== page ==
Course Hero. "Poems of Emily Dickinson (Selected) Study Guide." Course Hero. 13 Apr. 2018. Web. 15 Nov. 2018. <https://www.coursehero.com/lit/Poems-of-Emily-Dickinson-Selected/>.
Course Hero. (2018, April 13). Poems of Emily Dickinson (Selected) Study Guide. In Course Hero. Retrieved November 15, 2018, from https://www.coursehero.com/lit/Poems-of-Emily-Dickinson-Selected/
(Course Hero, 2018)
Course Hero. "Poems of Emily Dickinson (Selected) Study Guide." April 13, 2018. Accessed November 15, 2018. https://www.coursehero.com/lit/Poems-of-Emily-Dickinson-Selected/.
Course Hero, "Poems of Emily Dickinson (Selected) Study Guide," April 13, 2018, accessed November 15, 2018, https://www.coursehero.com/lit/Poems-of-Emily-Dickinson-Selected/.
This poem departs from Dickinson's typical use of ballad meter in that most of its lines are shorter than usual by one or two syllables. The poem asserts that the light of a winter afternoon is oppressive and heavy, like organ music in a cathedral. For the speaker it gives "Heavenly Hurt" but leaves "no scar," nothing but despair. The afternoon light dominates the landscape, creating shadows when it appears, and then when it departs—at sunset—it becomes unreachably distant like the "look of Death."
The speaker describes a moment during a New England winter day, focusing on light that will shortly disappear. In many Dickinson poems, light often brings joy or physical or spiritual illumination. Here, however, it imparts oppressive, painful feelings. On winter afternoons the light doesn't last long and its presence is less illuminating than it is in other works. The light in fact brings a hint of mortality, for its disappearance is compared with death.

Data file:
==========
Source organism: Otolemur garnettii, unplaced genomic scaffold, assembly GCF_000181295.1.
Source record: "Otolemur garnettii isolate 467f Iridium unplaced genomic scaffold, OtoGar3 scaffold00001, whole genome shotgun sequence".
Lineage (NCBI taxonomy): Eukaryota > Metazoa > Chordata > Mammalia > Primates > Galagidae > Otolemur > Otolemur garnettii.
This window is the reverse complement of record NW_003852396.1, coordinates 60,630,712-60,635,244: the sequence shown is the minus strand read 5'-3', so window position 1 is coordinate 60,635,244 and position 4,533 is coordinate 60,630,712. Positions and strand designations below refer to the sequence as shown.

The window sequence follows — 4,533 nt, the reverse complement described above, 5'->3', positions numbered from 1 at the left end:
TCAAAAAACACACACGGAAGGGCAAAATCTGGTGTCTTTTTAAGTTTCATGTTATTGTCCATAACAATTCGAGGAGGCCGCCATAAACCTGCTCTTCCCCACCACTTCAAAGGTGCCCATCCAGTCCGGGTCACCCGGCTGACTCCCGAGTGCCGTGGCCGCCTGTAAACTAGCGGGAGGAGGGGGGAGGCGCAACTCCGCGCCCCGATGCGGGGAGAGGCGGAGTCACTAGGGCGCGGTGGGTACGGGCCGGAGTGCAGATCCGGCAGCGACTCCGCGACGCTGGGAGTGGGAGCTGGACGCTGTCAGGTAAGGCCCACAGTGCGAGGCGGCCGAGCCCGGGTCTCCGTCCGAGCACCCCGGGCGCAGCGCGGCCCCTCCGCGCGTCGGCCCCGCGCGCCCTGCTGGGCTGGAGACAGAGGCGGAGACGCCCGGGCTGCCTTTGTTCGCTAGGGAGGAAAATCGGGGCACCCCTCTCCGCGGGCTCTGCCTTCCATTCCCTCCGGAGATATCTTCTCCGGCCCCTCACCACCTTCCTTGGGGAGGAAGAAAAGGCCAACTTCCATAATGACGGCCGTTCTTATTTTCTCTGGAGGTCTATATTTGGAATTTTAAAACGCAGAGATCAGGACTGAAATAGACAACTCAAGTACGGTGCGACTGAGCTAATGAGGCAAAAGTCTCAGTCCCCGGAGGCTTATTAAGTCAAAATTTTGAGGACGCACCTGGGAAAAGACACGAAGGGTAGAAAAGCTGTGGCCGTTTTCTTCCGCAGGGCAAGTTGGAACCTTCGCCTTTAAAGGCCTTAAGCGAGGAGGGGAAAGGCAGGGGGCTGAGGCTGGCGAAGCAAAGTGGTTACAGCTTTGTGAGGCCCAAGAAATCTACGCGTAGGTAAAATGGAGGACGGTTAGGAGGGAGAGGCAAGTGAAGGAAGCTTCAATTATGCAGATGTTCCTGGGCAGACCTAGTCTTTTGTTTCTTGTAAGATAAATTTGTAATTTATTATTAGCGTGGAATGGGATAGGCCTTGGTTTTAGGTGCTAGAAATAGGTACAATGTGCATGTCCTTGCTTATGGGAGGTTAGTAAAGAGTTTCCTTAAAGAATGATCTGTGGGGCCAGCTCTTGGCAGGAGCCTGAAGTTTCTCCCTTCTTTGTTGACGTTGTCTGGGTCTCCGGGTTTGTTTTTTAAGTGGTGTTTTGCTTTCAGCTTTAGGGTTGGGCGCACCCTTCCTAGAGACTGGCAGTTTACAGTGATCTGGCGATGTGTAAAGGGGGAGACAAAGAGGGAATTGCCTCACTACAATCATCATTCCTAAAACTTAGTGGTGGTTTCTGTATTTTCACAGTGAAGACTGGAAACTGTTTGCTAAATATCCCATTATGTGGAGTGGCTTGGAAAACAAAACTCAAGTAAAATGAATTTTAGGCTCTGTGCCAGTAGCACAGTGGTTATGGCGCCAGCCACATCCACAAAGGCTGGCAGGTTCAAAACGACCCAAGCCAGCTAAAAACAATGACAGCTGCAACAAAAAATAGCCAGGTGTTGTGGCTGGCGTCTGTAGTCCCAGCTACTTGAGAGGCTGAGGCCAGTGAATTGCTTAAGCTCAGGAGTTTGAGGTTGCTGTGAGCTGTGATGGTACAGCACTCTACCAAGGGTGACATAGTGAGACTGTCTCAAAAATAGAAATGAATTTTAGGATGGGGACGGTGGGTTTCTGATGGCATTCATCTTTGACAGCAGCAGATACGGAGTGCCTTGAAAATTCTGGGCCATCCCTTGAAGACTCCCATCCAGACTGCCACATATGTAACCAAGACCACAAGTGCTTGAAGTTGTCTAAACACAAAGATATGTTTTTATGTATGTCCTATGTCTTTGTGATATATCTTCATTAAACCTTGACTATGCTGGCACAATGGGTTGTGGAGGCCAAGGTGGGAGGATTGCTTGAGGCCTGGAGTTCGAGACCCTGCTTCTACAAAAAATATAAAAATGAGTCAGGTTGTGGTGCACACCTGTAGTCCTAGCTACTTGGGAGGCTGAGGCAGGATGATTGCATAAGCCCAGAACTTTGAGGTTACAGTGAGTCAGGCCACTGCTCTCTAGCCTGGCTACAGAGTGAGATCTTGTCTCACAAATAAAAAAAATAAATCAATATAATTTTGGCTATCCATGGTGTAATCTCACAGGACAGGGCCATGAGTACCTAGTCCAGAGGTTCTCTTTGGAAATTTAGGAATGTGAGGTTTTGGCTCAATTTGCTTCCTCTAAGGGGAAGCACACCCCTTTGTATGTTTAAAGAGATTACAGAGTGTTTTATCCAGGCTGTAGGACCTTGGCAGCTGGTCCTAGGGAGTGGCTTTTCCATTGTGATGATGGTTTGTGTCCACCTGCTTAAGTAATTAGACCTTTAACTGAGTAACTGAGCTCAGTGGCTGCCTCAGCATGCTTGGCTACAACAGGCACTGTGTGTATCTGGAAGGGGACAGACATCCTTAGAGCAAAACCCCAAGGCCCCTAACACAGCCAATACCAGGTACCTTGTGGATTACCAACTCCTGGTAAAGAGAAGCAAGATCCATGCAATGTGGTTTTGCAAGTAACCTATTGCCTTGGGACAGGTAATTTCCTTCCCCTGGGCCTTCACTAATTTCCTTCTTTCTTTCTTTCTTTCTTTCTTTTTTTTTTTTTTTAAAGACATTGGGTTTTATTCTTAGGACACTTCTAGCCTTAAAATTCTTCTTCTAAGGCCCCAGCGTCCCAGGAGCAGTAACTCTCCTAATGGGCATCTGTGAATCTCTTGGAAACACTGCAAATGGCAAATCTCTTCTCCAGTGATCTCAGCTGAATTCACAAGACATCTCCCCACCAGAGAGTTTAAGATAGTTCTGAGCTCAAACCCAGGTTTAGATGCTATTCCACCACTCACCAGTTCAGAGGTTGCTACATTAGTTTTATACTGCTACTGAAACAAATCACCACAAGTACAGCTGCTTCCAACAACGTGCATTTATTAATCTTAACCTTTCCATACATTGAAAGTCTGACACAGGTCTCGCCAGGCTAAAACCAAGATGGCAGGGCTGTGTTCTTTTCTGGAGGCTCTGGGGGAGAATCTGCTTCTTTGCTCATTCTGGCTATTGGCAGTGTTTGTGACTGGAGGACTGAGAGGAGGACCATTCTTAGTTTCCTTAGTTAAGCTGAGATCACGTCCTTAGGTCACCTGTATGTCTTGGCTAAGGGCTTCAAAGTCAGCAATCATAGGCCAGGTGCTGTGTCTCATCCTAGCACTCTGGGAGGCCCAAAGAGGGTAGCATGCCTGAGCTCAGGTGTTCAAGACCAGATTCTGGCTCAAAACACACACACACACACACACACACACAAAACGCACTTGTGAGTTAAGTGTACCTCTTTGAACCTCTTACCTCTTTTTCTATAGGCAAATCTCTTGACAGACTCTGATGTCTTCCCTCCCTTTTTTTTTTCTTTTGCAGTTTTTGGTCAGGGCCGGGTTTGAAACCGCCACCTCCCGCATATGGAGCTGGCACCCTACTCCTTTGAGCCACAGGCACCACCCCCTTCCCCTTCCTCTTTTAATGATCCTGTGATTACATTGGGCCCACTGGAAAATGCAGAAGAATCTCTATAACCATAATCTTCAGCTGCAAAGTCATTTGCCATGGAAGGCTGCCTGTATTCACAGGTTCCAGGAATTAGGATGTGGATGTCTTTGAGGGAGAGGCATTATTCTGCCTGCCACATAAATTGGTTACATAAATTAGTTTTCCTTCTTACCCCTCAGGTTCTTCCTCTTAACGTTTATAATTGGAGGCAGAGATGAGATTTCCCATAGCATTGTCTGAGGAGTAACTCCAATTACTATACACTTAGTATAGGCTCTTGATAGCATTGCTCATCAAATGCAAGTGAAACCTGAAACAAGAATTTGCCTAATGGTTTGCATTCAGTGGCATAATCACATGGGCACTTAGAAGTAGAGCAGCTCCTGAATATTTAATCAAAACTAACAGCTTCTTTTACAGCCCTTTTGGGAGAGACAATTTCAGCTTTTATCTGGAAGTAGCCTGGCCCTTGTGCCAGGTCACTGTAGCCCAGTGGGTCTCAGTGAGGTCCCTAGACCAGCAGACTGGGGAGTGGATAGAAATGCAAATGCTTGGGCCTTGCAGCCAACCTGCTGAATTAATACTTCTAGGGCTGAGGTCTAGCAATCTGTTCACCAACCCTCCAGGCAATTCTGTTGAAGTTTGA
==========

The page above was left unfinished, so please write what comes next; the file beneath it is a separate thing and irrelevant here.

In the last stanza, which documents the moment before the light disappears and darkness comes, the landscape and shadows are personified just before they are extinguished in darkness. When the light leaves Dickinson compares the resulting scene to the unreachability of death on the face of a corpse: the moment of "unbecoming" that appears in so many of Dickinson's poems. The light, and its removal, seems to come from heaven, and although readers look for meaning there is none: there is no plan, no lesson to be learned. Meaning, which is "internal," is subjective, relative.
The shortness of the lines makes it feel as if the speaker is running out of words, or hasn't the energy to continue. This truncation seems to intensify the weighty sense of winter depression, as does the "Heft / Of Cathedral Tunes."